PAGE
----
The name in Chinese essentially translates to "Linked Pictures" or "Serial Pictures". The books were called "Lianhuanhua" or "Lianhuan tuhua". People omitted the "tu", and simply coined the term "Lianhuanhua" as the standard. The official term Lianhuanhua was not used until 1927. Prior to this, Lianhuanhua were separated into different name categories depending on the region.
In the 1880s, Chinese magazines such as Dianshizhai Pictorial experimented with the potential of this art technique. In 1884, ten illustrations to accompany a Korean rebellion narrative may be the earliest example of Lianhuanhua. In 1899, Wenyi Book Company in Shanghai published the illustrated lithograph"The Story of the Three Kingdoms" drawn by Zhu Zhixuan. The format then was called "huihui tu" or chapter pictures.
In 1916 Caobao newspapers bound the pictures to attract a larger audience base of middle and lower class readers. The rise of Lianhuanhua's popularity was proportional to the rise of lithographic printing introduced to Shanghai from the West. Shanghai comics journals in the 1920s featured more artwork, typically depicting traditional stories along the lines of Chinese mythology or Chinese folklore. Small publishers in the 20s and 30s were mostly located on a street called Beigongyili in the Zhabei district. In 1935 street book stall owners and publishers established the "Shanghai Lianhuan Tuhua Promotion Society" at Taoyuanli. The illustrated stories were originally targeted to children and marginally literate readers.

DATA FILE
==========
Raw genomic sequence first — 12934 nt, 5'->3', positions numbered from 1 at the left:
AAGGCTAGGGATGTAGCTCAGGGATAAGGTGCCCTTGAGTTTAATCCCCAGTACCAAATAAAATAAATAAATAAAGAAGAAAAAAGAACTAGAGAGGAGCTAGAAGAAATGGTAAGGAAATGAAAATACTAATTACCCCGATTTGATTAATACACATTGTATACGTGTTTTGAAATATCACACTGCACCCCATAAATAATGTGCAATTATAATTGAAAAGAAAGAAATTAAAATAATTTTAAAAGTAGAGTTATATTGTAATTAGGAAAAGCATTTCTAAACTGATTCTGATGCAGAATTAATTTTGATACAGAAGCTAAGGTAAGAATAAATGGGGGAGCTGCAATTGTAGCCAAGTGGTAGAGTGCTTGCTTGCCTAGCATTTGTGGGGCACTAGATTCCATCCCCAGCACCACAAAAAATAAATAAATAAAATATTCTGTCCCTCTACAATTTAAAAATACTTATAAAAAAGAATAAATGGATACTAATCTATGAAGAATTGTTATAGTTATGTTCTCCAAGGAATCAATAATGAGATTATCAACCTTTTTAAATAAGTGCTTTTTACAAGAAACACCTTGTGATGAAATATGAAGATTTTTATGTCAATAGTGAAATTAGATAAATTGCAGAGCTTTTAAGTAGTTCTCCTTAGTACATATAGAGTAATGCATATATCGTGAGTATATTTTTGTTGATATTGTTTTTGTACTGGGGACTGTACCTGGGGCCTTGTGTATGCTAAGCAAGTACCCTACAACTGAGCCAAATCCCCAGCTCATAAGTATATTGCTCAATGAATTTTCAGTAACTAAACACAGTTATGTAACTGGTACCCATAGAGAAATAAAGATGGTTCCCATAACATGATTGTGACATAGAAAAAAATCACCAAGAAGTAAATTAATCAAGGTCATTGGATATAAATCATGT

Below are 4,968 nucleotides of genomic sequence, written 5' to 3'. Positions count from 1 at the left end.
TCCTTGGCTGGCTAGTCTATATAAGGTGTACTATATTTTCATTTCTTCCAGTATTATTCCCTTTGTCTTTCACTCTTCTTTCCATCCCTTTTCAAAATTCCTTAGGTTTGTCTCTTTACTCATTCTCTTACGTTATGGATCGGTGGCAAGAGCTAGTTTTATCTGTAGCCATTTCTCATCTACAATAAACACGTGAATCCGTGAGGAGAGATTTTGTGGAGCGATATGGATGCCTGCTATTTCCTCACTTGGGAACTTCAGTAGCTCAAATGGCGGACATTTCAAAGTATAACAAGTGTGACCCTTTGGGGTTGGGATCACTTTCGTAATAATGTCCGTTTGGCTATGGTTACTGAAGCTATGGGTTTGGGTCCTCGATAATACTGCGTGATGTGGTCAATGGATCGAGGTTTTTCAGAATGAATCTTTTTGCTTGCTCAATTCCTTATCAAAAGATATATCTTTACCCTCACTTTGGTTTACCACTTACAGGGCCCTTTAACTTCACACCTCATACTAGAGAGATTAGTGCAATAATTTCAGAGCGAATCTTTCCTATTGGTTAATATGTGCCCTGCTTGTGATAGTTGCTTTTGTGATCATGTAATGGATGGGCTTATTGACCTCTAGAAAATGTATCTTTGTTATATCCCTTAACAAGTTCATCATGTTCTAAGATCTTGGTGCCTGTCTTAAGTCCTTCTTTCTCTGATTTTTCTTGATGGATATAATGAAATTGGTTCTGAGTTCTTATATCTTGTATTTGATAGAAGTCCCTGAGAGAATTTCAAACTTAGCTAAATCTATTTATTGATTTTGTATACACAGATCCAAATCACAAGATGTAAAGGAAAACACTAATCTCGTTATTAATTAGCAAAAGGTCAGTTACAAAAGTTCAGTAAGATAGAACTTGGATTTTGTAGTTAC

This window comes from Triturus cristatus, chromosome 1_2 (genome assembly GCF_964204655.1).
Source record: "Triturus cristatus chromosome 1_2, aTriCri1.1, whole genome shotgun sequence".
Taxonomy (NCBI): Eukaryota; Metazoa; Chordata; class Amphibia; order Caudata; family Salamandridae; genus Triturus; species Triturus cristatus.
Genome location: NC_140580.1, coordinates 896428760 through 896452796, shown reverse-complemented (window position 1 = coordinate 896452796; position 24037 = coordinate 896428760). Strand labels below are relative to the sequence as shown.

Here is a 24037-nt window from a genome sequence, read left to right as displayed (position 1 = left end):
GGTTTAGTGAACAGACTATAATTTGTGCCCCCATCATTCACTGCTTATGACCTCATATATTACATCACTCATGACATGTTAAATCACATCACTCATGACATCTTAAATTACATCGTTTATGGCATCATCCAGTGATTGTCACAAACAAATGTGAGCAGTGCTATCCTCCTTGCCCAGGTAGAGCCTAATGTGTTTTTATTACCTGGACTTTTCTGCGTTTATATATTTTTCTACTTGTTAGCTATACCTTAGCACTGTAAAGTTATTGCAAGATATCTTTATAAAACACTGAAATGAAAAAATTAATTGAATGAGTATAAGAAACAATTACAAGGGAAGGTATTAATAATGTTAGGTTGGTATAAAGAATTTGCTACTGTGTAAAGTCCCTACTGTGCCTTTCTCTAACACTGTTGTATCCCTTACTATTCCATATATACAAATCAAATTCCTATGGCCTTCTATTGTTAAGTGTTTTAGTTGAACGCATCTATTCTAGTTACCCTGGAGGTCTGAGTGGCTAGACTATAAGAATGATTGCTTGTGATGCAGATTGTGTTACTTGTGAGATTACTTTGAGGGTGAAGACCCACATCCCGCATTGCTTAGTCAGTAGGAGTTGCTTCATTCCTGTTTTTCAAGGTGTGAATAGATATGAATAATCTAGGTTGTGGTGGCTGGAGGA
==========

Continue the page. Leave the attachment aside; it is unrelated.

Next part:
The books could be rented for a small fee in street kiosks. By the 1920s, Lianhuanhuas were also found in Hong Kong. These rental stores were common even during the Japanese occupation periods in the 1940s.
In Hong Kong during the 1970s, the format had essentially disappeared as they had become materials associated with the uneducated and unsophisticated.
In China, the popularity of the format would end with the arrival of the Cultural Revolution. An attempt was made in the 1980s to revive the artform to its former heights, but a population deprived of literature and art for a decade made this impossible.
Not long ago, Renmin Meishu Chubanshe (人民美术出版社), Shanghai ren min shu chu ban she (上海人民美术出版社) and Tianjin People's Fine Arts Publishing House (天津人民美术出版社) have republished some of their popular Lianhuanhua books.